We caught up with judge Marvin Ensor before he steps “Inside the Ring” at the North Carolina State Fair. Learn more about Marvin below…
What’s been your all time favorite sheep you have judged?
I don’t have a favorite sheep that I’ve judged. If I narrowed it down to the past five years, three lambs come to mind as elite on show day. The three include the Grand Champion at the 2018 American Royal and the Grand and Reserve lambs at the 2023 Oklahoma Youth Expo.
Who’s your biggest influence in evaluating livestock?
Many people have influenced me in the area of livestock evaluation, but there’s no doubt that my dad has the greatest influence.
What do you look for when evaluating?
The answer to this question could be lengthy, but I will try to make it concise. I look for the structurally correct lamb with balance, muscle, and within a range in fat cover required for a quality carcass. The structural correctness and athleticism is evaluated when they are put on the move. I like to find the most complete package without over emphasizing a single trait or chasing a trend.
If down to the last few, what will be your sort?
When the quality is deep, the sort on the top of the class comes down to small differences. It’s nice when the final placing is easy to follow from the profile, but I’m not concerned if there are some difference at times from that viewpoint.
Do you prefer to evaluate when sheep are in motion or stuck on profile?
I don’t have a preference because I feel both are necessary in the evaluation process. There’s no doubt that sheep must be put in motion to be adequately evaluated. Ultimately I need to be convinced that I would like the lamb if he was turned loose in a pen.
Tell us about your family!
My wife Karen and I live in San Angelo, Texas.
We have three daughters and nine grandkids. I retired from Texas A&M AgriLife Extension Service a few years ago and currently raise show lambs for my grandkids and operate a small commercial sheep operation. We enjoy supporting the the grandkids in their many activities and serving in various roles with our local church.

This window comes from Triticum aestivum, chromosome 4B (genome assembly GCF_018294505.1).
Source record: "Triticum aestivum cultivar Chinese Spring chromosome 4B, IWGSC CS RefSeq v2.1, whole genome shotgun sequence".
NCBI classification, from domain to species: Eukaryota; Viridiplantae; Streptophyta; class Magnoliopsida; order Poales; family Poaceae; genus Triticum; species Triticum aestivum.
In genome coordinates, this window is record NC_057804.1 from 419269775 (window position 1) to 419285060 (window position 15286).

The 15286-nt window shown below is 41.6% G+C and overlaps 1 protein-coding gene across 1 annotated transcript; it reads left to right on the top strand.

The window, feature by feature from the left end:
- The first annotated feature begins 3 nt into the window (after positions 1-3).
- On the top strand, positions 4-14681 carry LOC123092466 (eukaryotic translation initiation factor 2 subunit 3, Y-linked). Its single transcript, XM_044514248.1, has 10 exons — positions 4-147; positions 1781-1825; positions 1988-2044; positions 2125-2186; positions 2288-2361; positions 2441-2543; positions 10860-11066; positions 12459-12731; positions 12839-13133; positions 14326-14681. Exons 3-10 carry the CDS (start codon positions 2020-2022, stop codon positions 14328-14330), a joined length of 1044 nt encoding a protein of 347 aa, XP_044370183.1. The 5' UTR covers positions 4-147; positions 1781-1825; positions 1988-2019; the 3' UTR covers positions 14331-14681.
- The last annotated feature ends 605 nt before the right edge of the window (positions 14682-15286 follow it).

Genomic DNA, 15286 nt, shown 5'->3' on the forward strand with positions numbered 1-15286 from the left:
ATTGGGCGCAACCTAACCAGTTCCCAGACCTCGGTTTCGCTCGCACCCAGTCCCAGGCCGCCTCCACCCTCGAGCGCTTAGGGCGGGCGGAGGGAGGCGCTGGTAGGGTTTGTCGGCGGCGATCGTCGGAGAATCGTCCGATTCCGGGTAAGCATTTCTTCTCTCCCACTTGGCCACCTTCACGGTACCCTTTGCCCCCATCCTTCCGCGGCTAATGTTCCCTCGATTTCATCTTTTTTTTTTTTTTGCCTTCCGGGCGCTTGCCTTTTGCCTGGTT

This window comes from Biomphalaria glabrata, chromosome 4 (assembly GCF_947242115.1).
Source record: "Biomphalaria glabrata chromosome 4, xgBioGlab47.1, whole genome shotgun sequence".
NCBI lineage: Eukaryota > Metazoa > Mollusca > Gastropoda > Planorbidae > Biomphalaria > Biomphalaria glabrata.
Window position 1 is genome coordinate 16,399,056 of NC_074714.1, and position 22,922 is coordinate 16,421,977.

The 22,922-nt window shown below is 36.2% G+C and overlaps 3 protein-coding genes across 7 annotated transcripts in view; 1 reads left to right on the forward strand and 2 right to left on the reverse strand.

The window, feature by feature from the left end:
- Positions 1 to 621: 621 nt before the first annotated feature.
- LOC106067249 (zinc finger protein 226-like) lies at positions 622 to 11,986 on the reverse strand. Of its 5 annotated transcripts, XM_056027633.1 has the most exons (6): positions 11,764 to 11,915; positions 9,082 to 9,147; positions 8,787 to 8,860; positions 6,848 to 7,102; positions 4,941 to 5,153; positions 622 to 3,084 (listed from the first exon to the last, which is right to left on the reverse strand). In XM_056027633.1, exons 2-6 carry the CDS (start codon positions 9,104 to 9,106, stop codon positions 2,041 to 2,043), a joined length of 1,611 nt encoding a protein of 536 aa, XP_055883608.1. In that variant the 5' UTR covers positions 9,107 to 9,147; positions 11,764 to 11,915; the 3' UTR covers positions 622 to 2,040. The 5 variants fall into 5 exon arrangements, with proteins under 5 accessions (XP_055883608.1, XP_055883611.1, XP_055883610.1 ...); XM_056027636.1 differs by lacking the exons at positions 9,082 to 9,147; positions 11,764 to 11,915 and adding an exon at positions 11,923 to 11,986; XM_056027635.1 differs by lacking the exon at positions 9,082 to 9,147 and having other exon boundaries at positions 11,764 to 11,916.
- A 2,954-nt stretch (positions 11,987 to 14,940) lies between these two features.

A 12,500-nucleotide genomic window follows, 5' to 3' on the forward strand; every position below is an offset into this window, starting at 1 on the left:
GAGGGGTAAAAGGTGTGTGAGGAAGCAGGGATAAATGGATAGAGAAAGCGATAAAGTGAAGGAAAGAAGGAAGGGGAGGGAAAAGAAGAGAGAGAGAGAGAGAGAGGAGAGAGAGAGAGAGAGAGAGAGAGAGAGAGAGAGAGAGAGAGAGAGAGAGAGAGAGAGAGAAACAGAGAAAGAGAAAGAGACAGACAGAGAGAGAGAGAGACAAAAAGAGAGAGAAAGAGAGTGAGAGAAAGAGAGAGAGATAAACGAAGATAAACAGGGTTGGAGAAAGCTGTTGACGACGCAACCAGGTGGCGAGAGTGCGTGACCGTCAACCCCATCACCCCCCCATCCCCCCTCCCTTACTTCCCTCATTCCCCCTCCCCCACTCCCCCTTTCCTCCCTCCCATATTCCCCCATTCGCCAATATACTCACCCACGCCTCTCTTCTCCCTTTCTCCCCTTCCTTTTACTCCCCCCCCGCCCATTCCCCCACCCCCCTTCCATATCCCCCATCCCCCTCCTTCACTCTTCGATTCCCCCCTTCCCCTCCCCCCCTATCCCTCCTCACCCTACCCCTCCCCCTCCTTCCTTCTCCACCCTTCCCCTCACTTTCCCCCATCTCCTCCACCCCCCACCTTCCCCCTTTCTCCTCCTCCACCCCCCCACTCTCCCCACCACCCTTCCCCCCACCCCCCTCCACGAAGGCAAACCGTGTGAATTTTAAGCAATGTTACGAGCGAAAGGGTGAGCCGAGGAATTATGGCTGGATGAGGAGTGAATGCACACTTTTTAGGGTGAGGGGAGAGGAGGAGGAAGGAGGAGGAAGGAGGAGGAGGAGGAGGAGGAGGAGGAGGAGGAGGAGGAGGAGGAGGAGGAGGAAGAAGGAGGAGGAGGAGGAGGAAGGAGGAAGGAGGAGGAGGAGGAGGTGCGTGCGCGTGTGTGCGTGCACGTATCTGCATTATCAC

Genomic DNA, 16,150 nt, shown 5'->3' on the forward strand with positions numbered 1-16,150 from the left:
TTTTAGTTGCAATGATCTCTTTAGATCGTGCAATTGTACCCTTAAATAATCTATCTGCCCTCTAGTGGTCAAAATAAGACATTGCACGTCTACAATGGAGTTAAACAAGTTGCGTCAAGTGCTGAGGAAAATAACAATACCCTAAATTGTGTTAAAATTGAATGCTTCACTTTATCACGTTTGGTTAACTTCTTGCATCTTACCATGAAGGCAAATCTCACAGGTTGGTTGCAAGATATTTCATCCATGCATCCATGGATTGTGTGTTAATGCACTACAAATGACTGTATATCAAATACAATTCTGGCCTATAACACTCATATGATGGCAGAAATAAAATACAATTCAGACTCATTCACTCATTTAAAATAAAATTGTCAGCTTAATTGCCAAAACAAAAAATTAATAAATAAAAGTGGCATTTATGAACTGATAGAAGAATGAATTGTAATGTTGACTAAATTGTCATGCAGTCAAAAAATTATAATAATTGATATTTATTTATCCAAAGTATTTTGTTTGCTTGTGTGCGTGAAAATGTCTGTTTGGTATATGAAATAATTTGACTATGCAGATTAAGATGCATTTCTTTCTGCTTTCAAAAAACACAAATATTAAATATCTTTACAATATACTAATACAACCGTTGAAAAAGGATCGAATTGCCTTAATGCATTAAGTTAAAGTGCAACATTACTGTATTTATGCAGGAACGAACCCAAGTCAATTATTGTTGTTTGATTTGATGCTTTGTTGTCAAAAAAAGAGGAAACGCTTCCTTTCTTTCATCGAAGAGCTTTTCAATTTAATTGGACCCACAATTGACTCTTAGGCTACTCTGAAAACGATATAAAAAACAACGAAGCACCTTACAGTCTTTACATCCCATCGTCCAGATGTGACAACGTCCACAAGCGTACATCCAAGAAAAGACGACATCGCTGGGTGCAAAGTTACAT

What’s one show you look forward to every year?
Being from Texas, we have the opportunity to attend several major shows in the state each year that are outstanding. But the answer to this question is the Houston Livestock Show and Rodeo.
In your mind, how has the industry changed in the show ring over the last 10 years?
In the past 10 years there have been many changes within the industry. From the market lamb perspective we’ve seen new technologies and the increased access to genetics greatly improve quality and depth in the show ring.
The priority for the industry must always be the youth. We’ve seen additions and changes that we can celebrate. Major shows have done a great job and continue to add leadership opportunities for youth along with an increase in skillathons and educational opportunities. The changes have benefitted youth greatly.
There are also challenges within the program and we need to find the solutions. One of the challenges I see is the decline in participation at the local level in some areas. We all can identify some of the reasons, but we need to find new, initiative ideas going forward.
Livestock projects can be a viable youth development tool in the future, just as it’s been in the past. My family has benefited greatly from the program for several generations and I hope it continues for generations to come.